• St. John's, Newfoundland & Labrador: As is the case with most of Canopy's smaller facilities, this 150,000-square-foot space is devoted to indoor growing and on-site processing. It also handles retail cannabis sales.
  • Edmonton, Alberta: Similar to St. John's, this 100,000-square-foot facility is an indoor grow space with onsite post-harvest processing.
  • Bowmanville, Ontario: Moving down the line, Bowmanville offers 75,000 square feet for indoor growing with (no surprise) post-harvest processing onsite.
  • Yorkton, Saskatchewan: Ever smaller, Yorkton is home to 60,000 square feet of cultivation space that comes complete with post-harvest processing.
  • Fredericton, New Brunswick: This recently licensed indoor grow farm features 50,000 square feet of space and the ability to process onsite.
  • Scarborough, Ontario: This is yet another 50,000-square-foot indoor grow space with devoted onsite processing.
  • St. Lucien, Quebec: This tiny tot of the bunch spans just 10,000 square feet and will be solely used for indoor breeding.
An up-close look at a flowering cannabis plant growing at an indoor site.

Image source: Getty Images.

And here are Canopy's controlled or partnered grow farms:

  • Mirabel, Quebec: This is a 700,000-square-foot farm that is controlled by Canopy. As with every site, save for St. Lucien, it has post-harvest processing, and, like the other large cultivation farms above, is of the hybrid variety.
  • Creemore, Ontario: The Creemore campus is partnered, with a 40% ownership stake belonging to Canopy Growth. In total, this farm spans 15,000 square feet, with a focus on indoor growing, processing, and oil extraction.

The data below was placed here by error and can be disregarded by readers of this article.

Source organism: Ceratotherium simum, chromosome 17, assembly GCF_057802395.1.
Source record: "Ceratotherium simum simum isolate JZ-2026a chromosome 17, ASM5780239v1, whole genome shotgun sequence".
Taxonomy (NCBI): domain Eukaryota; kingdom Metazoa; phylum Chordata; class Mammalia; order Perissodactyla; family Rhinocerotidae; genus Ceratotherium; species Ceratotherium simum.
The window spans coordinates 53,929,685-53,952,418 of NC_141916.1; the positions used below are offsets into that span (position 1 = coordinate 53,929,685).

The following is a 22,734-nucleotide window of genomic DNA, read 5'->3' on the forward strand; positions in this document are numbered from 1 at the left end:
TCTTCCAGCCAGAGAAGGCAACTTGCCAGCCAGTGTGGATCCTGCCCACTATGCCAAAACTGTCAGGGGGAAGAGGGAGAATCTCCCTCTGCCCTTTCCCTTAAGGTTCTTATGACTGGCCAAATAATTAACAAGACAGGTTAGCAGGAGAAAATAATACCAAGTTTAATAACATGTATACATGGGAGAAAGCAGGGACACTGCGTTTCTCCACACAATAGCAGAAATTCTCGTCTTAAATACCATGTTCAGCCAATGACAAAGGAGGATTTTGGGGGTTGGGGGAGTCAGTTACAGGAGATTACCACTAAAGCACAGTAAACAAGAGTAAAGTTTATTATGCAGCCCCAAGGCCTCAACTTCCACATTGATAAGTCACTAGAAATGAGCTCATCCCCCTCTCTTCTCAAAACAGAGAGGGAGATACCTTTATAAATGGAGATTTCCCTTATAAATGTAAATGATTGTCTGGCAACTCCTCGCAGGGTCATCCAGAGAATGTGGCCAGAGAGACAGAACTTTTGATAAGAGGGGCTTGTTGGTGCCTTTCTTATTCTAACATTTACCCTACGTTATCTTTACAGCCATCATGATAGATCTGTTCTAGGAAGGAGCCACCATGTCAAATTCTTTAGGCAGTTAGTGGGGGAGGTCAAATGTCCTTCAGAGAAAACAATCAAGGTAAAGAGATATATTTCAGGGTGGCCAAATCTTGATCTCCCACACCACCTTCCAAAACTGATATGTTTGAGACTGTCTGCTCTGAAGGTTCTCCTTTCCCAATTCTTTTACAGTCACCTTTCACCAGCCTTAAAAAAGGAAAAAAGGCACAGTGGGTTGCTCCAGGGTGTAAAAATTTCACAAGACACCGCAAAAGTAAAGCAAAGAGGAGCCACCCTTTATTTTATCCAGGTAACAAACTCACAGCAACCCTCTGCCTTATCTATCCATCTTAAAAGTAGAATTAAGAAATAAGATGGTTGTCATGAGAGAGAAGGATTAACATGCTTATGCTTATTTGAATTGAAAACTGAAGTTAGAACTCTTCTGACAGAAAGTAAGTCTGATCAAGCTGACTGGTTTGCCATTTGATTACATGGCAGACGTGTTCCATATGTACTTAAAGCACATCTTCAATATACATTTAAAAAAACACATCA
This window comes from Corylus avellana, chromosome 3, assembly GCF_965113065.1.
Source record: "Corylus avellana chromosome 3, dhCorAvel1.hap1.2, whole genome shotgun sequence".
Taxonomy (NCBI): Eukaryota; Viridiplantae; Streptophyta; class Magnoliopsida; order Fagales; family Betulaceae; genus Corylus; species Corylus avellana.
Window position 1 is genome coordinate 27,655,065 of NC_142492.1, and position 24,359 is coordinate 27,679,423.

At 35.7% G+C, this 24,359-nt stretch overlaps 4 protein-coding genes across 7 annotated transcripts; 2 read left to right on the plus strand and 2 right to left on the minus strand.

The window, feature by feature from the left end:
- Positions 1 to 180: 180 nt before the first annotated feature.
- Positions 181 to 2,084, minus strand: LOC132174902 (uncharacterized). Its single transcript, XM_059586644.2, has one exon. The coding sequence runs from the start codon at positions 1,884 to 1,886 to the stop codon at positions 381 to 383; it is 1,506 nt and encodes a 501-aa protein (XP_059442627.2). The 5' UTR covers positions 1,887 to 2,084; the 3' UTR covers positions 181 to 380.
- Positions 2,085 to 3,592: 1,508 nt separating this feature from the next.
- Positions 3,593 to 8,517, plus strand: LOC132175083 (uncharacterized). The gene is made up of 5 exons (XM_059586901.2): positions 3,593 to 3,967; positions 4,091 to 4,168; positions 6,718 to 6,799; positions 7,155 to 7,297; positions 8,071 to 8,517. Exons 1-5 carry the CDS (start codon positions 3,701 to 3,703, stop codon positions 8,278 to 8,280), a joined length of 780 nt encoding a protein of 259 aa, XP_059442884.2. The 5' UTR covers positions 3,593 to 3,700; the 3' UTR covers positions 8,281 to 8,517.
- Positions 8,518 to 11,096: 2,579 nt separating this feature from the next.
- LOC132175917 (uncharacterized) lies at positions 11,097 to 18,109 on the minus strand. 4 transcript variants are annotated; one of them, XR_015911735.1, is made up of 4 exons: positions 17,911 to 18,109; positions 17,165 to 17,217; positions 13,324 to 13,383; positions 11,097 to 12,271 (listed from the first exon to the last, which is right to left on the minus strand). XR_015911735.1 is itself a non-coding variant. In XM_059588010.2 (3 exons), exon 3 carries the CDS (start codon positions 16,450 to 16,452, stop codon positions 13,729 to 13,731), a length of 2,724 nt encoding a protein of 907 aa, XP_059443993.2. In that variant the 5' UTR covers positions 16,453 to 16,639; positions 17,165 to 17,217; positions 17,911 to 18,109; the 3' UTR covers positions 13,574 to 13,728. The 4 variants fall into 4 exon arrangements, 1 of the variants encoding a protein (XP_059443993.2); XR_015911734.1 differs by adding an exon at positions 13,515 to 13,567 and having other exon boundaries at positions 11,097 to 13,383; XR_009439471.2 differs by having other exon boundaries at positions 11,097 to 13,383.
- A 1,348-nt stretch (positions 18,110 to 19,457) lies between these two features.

Again, these facilities may not add up perfectly to the 5.6 million square feet the company mentioned in its third-quarter report, but that's most due to rounding and the company keeping a tight lid on production. 

Making sense of the data

So, how does Canopy Growth get to 500,000-plus kilos of peak production per year with this puzzle of grow farms above? The simple answer is that it five biggest facilities will do most of the work.

Throughout the industry, the average yield per square foot is about 100 grams. Given Canopy's listed space, this should yield around 560,000 kilos a year. But it's not that simple. Remember that not every square inch of the space listed above is devoted to growing. At least some square footage is set aside for processing, or perhaps even extraction or alternative products in select farms. This makes the smaller farms icing on the cake for Canopy.

Meanwhile, its five largest farms -- Delta, Aldergrove, Niagara-on-the-Lake, Smiths Falls, and Mirabel -- will yield the bulk of its production. Courtesy of economies of scale, all five of these facilities would be expected to produce north of 100 grams per square foot. It's these farms that have yours truly thinking that Canopy Growth will likely produce closer to 525,000 kilos a year, behind only Aurora Cannabis' 700,000 kilos at peak production.

Obviously, production isn't everything with pot stocks. But with Canopy already boasting a number of competitive advantages, a high amount of output certainly isn't hurting its valuation.

This article represents the opinion of the writer, who may disagree with the “official” recommendation position of a Motley Fool premium advisory service. We’re motley! Questioning an investing thesis -- even one of our own -- helps us all think critically about investing and make decisions that help us become smarter, happier, and richer.